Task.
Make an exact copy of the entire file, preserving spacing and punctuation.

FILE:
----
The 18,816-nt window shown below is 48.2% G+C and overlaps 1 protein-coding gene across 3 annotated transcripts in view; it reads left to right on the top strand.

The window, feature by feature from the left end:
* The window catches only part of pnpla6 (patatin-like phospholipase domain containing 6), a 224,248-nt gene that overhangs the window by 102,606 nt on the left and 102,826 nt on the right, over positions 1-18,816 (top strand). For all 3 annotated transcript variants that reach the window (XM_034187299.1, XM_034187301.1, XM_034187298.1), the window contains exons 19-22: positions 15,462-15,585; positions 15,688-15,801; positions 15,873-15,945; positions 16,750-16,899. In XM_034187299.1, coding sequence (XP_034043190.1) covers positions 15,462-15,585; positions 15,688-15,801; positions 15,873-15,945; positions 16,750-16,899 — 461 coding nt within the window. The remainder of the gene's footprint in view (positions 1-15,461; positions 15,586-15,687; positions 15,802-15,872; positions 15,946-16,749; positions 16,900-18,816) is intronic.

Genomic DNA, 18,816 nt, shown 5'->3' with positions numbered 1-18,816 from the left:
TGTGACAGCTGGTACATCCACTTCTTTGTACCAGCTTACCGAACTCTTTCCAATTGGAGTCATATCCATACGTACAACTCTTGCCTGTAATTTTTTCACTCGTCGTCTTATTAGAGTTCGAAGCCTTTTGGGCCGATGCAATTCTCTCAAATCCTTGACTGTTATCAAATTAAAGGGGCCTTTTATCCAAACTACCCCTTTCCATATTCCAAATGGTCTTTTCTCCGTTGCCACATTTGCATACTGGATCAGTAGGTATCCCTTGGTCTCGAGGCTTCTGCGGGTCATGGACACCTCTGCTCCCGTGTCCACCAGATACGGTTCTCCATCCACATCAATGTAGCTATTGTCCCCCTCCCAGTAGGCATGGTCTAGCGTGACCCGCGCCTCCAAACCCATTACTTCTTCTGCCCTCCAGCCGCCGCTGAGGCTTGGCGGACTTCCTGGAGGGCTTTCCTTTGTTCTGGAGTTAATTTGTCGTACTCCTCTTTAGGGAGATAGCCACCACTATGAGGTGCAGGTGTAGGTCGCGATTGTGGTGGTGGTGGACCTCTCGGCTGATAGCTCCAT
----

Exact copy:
The 18,816-nt window shown below is 48.2% G+C and overlaps 1 protein-coding gene across 3 annotated transcripts in view; it reads left to right on the top strand.

The window, feature by feature from the left end:
* The window catches only part of pnpla6 (patatin-like phospholipase domain containing 6), a 224,248-nt gene that overhangs the window by 102,606 nt on the left and 102,826 nt on the right, over positions 1-18,816 (top strand). For all 3 annotated transcript variants that reach the window (XM_034187299.1, XM_034187301.1, XM_034187298.1), the window contains exons 19-22: positions 15,462-15,585; positions 15,688-15,801; positions 15,873-15,945; positions 16,750-16,899. In XM_034187299.1, coding sequence (XP_034043190.1) covers positions 15,462-15,585; positions 15,688-15,801; positions 15,873-15,945; positions 16,750-16,899 — 461 coding nt within the window. The remainder of the gene's footprint in view (positions 1-15,461; positions 15,586-15,687; positions 15,802-15,872; positions 15,946-16,749; positions 16,900-18,816) is intronic.

Genomic DNA, 18,816 nt, shown 5'->3' with positions numbered 1-18,816 from the left:
TGTGACAGCTGGTACATCCACTTCTTTGTACCAGCTTACCGAACTCTTTCCAATTGGAGTCATATCCATACGTACAACTCTTGCCTGTAATTTTTTCACTCGTCGTCTTATTAGAGTTCGAAGCCTTTTGGGCCGATGCAATTCTCTCAAATCCTTGACTGTTATCAAATTAAAGGGGCCTTTTATCCAAACTACCCCTTTCCATATTCCAAATGGTCTTTTCTCCGTTGCCACATTTGCATACTGGATCAGTAGGTATCCCTTGGTCTCGAGGCTTCTGCGGGTCATGGACACCTCTGCTCCCGTGTCCACCAGATACGGTTCTCCATCCACATCAATGTAGCTATTGTCCCCCTCCCAGTAGGCATGGTCTAGCGTGACCCGCGCCTCCAAACCCATTACTTCTTCTGCCCTCCAGCCGCCGCTGAGGCTTGGCGGACTTCCTGGAGGGCTTTCCTTTGTTCTGGAGTTAATTTGTCGTACTCCTCTTTAGGGAGATAGCCACCACTATGAGGTGCAGGTGTAGGTCGCGATTGTGGTGGTGGTGGACCTCTCGGCTGATAGCTCCAT